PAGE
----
THE LIT­TLE JACKET THAT COULD

An ho­mage to one of Gabrielle Chanel’s most time­less cre­ations

Harper’s Bazaar (Malaysia) - - Bazaar -

Alit­tle dress cut for­giv­ingly straight with no corset­ing, a smart tweed suit, el­e­gant ropes of pearls, the colour black –things so bril­liant in their sim­plic­ity that we some­times for­get what a woman now counts as her fail-proof fash­ion fall­backs were rev­o­lu­tion­ary when Coco Chanel in­tro­duced them to a froufrou French so­ci­ety some 80 years ago.

Made­moi­selle Chanel con­trib­uted a great deal to the mod­ern fash­ion lex­i­con. Next to the lit­tle black dress – she would prob­a­bly have to share credit with Hu­bert de Givenchy and Au­drey Hep­burn for mak­ing this a world­wide smash – the lit­tle black jacket is prob­a­bly her great­est legacy. Cre­ated as a re­ac­tion against the stiff, re­stric­tive way women dressed in the ’50s, Chanel wanted a piece that was min­i­mal, fuss-free, and most im­por­tantly, al­lowed the wearer to move com­fort­ably. The lit­tle black jacket summed up her de­sign phi­los­o­phy – clothes meant to be lived in, that could be worn ev­ery­where and at all hours of the day.

Since his ap­point­ment in 1983, Karl Lager­feld has been pay­ing trib­ute to the Chanel jacket ev­ery sea­son in some way or another. Whether paired with blue jeans or chic, tiny mail­lots; blown-up or shrunken-down, it has al­ways been there on the run­way. Some­times even lit­er­ally, as was the case dur­ing the Spring/Sumer ’08 Haute Cou­ture show when a 20-me­tre sculp­ture of the jacket was the cat­walk cen­tre­piece, or more re­cently in Oc­to­ber, when it was part of the ob­jets on dis­play at the Chanel “art gallery/run­way”.

In 2012, Chanel de­cided to cel­e­brate the iconic garment in a much big­ger and tan­gi­ble way, and thus The Lit­tle Black Jacket: Chanel’s Clas­sic Re­vis­ited was born. With Lager­feld be­hind the lens and BAZAAR’s global fash­ion di­rec­tor Carine Roitfeld in charge of styling du­ties, they amassed over 100 celebri­ties and per­son­al­i­ties from all over the globe to put their own spin on the jacket.

For a while, the tweed jacket – and the Chanel brand in gen­eral, to be hon­est – was seen in a par­tic­u­lar light. The women who wear Chanel are wealthy, def­i­nitely, al­most al­ways beau­ti­ful, and noth­ing if not chic. But one wouldn’t as­so­ci­ate the Chanel woman with cool; the way a Marni, Prada, or Proenza girl could be called cool. With this project, Lager­feld – who just turned 80 – is beat­ing the young ones at their game and show­ing that not only is the jacket cool, it is also fresh, youth­ful, and the ul­ti­mate ex­pres­sion of per­sonal style.

Ev­ery per­son­al­ity shot for the book had a dif­fer­ent style, and yet, the jacket worked for them. Cool French girls Elisa Sed­naoui and Vanessa Par­adis showed what ef­fort­less chic looked like with the jacket slipped

over their vin­tage lace dresses and frothy tutu skirts. Lon­don girls full of at­ti­tude such as Alice Del­lal punked up the jacket with leather and studs while Ge­or­gia May Jag­ger se­duced in a black bra top. Hol­ly­wood stars young and old put their spin on it; Elle Fan­ning looked vir­ginal with a daisy head­band while Sarah Jes­sica Parker re­asserted her sta­tus as fash­ion queen with a ma­jes­tic crown. The boys got in on the ac­tion, too; Haider Ack­er­mann wore it with his trade­mark scarves and Kanye West even busted out a rare smile in front of Lager­feld’s cam­era in his leather jeans and neck­laces.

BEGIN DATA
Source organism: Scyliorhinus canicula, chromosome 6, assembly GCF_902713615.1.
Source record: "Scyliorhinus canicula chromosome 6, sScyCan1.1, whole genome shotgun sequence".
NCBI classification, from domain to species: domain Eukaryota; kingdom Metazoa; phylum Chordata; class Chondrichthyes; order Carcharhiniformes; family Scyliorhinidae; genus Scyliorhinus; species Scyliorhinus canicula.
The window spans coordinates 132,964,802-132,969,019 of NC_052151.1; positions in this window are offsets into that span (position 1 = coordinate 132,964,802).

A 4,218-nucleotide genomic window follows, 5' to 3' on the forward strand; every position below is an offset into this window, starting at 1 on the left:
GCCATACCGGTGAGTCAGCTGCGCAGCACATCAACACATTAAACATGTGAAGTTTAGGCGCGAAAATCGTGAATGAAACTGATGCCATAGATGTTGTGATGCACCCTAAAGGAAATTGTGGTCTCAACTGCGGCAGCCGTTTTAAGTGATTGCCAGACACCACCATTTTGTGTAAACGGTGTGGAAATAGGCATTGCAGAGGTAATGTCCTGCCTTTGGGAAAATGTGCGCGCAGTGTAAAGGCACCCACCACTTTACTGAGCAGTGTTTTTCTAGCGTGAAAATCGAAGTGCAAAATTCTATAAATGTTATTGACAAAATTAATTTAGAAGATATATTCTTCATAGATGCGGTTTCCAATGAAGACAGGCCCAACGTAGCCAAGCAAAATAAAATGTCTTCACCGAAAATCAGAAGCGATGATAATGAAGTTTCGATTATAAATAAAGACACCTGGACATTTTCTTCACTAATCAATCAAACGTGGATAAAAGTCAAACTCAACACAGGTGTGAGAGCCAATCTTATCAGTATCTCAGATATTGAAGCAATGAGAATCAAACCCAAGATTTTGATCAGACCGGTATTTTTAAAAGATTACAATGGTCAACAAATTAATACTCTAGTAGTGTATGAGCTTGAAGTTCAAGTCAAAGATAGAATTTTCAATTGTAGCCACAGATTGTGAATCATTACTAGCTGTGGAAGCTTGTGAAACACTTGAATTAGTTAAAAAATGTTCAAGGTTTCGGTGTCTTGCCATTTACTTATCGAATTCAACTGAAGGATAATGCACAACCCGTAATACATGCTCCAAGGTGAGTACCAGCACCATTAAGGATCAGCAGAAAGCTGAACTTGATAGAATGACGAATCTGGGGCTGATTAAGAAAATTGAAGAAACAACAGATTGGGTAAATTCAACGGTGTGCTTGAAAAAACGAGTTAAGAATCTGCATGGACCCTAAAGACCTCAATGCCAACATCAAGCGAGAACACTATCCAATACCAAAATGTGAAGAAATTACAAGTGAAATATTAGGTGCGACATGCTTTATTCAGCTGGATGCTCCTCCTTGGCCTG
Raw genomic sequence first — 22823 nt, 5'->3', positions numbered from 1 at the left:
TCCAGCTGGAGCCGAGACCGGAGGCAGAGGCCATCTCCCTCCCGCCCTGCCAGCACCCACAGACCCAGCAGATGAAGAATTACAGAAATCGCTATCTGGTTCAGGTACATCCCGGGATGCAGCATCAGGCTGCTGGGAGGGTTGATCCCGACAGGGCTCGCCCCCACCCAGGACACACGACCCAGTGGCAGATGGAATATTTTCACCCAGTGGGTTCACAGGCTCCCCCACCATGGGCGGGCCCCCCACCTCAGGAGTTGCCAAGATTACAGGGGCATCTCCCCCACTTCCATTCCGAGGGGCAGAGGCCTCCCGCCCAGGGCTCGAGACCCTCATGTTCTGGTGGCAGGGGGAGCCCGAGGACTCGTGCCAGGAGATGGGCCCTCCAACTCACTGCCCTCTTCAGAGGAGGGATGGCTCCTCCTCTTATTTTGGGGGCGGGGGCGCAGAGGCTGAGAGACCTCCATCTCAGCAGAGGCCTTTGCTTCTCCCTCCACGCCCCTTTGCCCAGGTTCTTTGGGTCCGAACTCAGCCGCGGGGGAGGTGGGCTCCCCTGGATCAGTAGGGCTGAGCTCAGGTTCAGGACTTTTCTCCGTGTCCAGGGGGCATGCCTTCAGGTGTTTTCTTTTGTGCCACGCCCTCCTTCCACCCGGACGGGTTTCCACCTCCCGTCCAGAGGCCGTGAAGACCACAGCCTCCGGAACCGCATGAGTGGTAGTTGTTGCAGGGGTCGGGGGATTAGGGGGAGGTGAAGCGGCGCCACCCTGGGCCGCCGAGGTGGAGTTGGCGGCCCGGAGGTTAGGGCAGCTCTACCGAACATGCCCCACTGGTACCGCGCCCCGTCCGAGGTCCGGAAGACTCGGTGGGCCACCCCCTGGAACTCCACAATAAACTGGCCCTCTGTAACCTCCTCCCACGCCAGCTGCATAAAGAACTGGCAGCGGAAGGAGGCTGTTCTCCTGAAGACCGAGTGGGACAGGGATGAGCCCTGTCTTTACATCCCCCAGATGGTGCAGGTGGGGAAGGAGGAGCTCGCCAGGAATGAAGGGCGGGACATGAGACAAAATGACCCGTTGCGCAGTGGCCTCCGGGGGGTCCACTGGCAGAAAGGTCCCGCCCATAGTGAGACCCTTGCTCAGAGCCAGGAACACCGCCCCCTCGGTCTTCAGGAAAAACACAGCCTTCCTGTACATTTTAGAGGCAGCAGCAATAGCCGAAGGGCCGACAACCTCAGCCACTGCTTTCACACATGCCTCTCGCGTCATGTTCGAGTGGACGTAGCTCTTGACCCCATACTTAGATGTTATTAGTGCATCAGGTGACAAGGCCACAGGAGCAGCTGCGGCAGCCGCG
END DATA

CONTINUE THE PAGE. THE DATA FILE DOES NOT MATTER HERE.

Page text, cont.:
Now, a sec­ond edi­tion of the book has been pub­lished with 21 new im­ages. New jack­ets were com­mis­sioned, which were then shot on fresh faces, many of them from Asia – par­tic­u­larly China, where Chanel, like many other lux­ury brands, is fo­cus­ing much of its mar­ket­ing mus­cle now. Fash­ion’s hottest names of the mo­ment all made an ap­pear­ance. Xiao Wen Ju chan­nelled an Ori­en­tal Mar­i­lyn Mon­roe while Sui He and Fei Fei Sun looked re­splen­dent in an­cient Chi­nese head­dress. The rest of the new ad­di­tions are made up of global pop princesses like Rita Ora and movie stars like Keira Knight­ley, who as the face of Chanel is spe­cial enough to war­rant the lit­tle tweed jacket in white.

De­but­ing in Tokyo in April 2012, the ex­hi­bi­tion then made its way to New York, Mi­lan, Paris, Syd­ney, and Shang­hai. Now, it is mak­ing its fi­nal pit stop at the ArtS­cience Mu­seum in Sin­ga­pore, the only South­east Asian desti­na­tion on the tour. To fête its ar­rival and the fi­nal leg of the ex­hi­bi­tion, the house pulled out all the stops to throw one of the big­gest par­ties Sin­ga­pore has seen this year. In­ter­na­tional top mod­els the likes of Karolina Kurkova, Xiao Wen Ju, and Soo Joo Park were flown in as well as ac­tresses Alma Jodor­owsky from France and Korea’s Song Hye Kyo, who min­gled with VVIP guests in beau­ti­ful head-to-toe Chanel.

Cham­pagne flowed and the party went on and on. In an age where trends come and go at the speed of light, it’s a joy to cel­e­brate the time­less­ness of a clas­sic you know you can pull out of the closet what­ever the sea­son, shrug over any out­fit, and walk out con­fi­dent. A line from a Roberto Juar­roz poem which opens the book says it best: “There are clothes which keep re­ju­ve­nat­ing them­selves in­stead of get­ting worn out.” He might as well have writ­ten it about the lit­tle black Chanel jacket. The book ‘The Lit­tle Black Jacket: Chanel’s Clas­sic Re­vis­ited by Karl Lager­feld and Carine Roitfeld’ is out now. The ex­hi­bi­tion runs un­til Jan­uary 1 at the ArtS­cience Mu­seum, Ma­rina Bay Sands, Sin­ga­pore. the­lit­tle­black­jacket.chanel.com

Karolina Kurkova

Ju Xiao Wen

‘The Lit­tle Black Jacket’ ex­hi­bi­tion at Sin­ga­pore’s ArtS­cience Mu­seum

Song Hye Kyo

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